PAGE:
Interestingly, Hashem decided that seeing revenge against the Midyanim was so important, Moshe Rabbeinu needed to see this before he went on to the Next World.
This is so hard to understand.
Judaism takes a very strong stand against revenge.
We generally consider revenge Hashem's arena, and not the arena of human beings.
We understand far too little about justice.
So what's going on here?
When the One in the Middle Indicates Greatness
The word de'ah appears between the names of Hashem in the verse: Kel da'ot Hashem.
(Da'ot is the plural of de'ah.)
Rav Miller likens it to your own thoughts upon seeing an unknown man walking between to great tzaddikim — you don't know the man, but you assume that if he's worth 2 tzaddikim spending time with him, then he must be a great person himself.
All the more so, if it's 2 tzaddikim who embrace contrasting methods & attitudes, yet they come together to escort the man between them, you know that unknown man must be VERY great.
Kel is one name of Hashem, indicating Hashem's Might & Mastery. Hashem indicates Hashem's loving-kindness & grace.
(This is why we say at the end of Shema & Aleinu that ultimately Hashem will be One — meaning that when the Good Times of Truth finally arrive, Hashem will rule with compassion only, rather that strict judgement. Please see the Kli Yakar on Parshat V'Etchanan.)
So if being sandwiched between 2 great names indicates importance, then the verse "Kel nakamot Hashem — A God of vengeance is Hashem" also indicates that vengeance must be pretty important too.
Fascinatingly, Rav Miller says that vengeance is actually one of the best ways to acquire da'at (another form of de'ah).
Revenge is one of the best ways to get close to Hashem.
But it needs to be holy revenge, and not how people usually think of revenge.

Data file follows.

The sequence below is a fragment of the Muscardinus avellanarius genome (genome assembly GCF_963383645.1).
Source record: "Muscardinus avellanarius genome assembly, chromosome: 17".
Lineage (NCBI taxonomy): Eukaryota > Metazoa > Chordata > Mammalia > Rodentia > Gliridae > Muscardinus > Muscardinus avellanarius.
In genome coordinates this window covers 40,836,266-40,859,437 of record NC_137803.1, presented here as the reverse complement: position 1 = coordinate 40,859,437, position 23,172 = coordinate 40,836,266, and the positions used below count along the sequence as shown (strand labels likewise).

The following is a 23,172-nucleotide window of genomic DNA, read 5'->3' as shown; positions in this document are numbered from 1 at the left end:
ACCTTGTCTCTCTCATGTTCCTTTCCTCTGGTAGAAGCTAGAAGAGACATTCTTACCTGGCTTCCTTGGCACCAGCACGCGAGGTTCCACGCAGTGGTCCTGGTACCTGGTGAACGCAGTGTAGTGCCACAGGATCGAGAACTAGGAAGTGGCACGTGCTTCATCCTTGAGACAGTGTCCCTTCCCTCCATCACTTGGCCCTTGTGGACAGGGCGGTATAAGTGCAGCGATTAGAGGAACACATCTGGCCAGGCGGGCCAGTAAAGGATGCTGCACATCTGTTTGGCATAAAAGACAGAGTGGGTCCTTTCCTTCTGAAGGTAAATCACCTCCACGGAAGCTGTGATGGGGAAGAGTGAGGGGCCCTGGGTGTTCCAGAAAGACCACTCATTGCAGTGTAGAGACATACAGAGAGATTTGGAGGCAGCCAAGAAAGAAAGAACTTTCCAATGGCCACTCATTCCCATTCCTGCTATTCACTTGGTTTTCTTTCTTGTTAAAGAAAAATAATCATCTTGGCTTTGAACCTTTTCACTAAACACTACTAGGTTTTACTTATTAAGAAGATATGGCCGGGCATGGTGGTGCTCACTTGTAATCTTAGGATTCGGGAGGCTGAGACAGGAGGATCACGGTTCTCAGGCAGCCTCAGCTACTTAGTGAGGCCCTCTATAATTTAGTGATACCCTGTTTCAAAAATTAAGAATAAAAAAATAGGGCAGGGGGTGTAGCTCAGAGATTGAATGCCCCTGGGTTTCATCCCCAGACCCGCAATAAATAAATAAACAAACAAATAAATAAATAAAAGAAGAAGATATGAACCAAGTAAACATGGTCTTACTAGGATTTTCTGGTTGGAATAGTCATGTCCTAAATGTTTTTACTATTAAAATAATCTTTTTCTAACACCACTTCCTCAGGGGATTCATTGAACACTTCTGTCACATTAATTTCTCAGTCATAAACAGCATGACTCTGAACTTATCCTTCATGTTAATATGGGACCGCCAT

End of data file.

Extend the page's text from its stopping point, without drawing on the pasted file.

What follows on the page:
Why Kosher Revenge is So Important
Yet that's not logical. Think about it for a moment.
Hashem is already Elevated. He doesn't need us at all.
So Rav Miller says this means that when we see bad people get what they deserve, then that elevates Hashem in our eyes.
So for example, if someone commits a crime and is exonerated based solely on the color of his skin, that lowers Hashem in our eyes.
It may not be a conscious lowering, but it happens.
It's true that for over a century, many white people got away with crimes against black people simply because of the color of their skin.
Yet for a couple of decades now, many black people get away with crimes (sometimes even very prominent & dastardly crimes, like the murder of Yankel Rosenblum) because of the color of their skin.
And just for knowing, I'm anti-racist REGARDLESS OF SKIN COLOR.
I don't care who is being racist against whom.
It's always wrong.
Rav Miller says that when courts don't persecute actual crimes properly, it affects all of society.
On page 8, Rav Miller explains his support of the death penalty and exhorts us not to believe the "false statistics" of liberal mouthpieces.
The truth is, I always heard and still hear that the death penalty is no deterrent.
But I think that's because of the way America applies the death penalty. For example, a person sits on death row for 20 years, constantly appealing the verdict. Some get it overturned or transformed into a life sentence.